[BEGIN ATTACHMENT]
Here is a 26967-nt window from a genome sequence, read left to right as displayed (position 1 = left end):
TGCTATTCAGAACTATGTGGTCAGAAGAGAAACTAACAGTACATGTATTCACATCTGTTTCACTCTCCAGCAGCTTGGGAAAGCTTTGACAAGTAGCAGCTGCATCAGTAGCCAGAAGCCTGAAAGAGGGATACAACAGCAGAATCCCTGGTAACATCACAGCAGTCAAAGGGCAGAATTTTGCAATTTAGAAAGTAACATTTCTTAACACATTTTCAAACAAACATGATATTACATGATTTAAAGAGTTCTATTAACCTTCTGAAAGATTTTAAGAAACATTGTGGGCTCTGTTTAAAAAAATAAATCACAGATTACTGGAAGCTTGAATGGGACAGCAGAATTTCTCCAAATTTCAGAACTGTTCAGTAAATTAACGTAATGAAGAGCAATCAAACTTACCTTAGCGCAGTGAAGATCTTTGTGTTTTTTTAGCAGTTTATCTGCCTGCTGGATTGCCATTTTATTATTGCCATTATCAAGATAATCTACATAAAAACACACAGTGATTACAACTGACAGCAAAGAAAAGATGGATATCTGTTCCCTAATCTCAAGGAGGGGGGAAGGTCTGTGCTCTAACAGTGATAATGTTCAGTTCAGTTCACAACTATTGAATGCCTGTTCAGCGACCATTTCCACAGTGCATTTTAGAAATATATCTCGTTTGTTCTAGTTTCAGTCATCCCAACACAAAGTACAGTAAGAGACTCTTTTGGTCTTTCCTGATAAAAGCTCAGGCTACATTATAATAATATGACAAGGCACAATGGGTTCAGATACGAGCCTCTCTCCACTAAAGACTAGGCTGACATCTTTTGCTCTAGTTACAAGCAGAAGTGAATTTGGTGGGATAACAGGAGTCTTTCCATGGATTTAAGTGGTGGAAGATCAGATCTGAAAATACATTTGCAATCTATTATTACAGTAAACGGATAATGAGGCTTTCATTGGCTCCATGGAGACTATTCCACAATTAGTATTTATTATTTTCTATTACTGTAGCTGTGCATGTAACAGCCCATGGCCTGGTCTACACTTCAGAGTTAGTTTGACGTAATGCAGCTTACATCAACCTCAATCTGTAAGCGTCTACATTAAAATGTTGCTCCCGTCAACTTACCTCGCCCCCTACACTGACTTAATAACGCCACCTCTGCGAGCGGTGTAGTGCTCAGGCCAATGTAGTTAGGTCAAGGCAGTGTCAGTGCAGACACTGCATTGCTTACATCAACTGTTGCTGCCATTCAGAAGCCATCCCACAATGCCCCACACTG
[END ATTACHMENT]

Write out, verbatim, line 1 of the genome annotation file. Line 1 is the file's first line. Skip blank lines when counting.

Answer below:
Here is a 26967-nt window from a genome sequence, read left to right as displayed (position 1 = left end):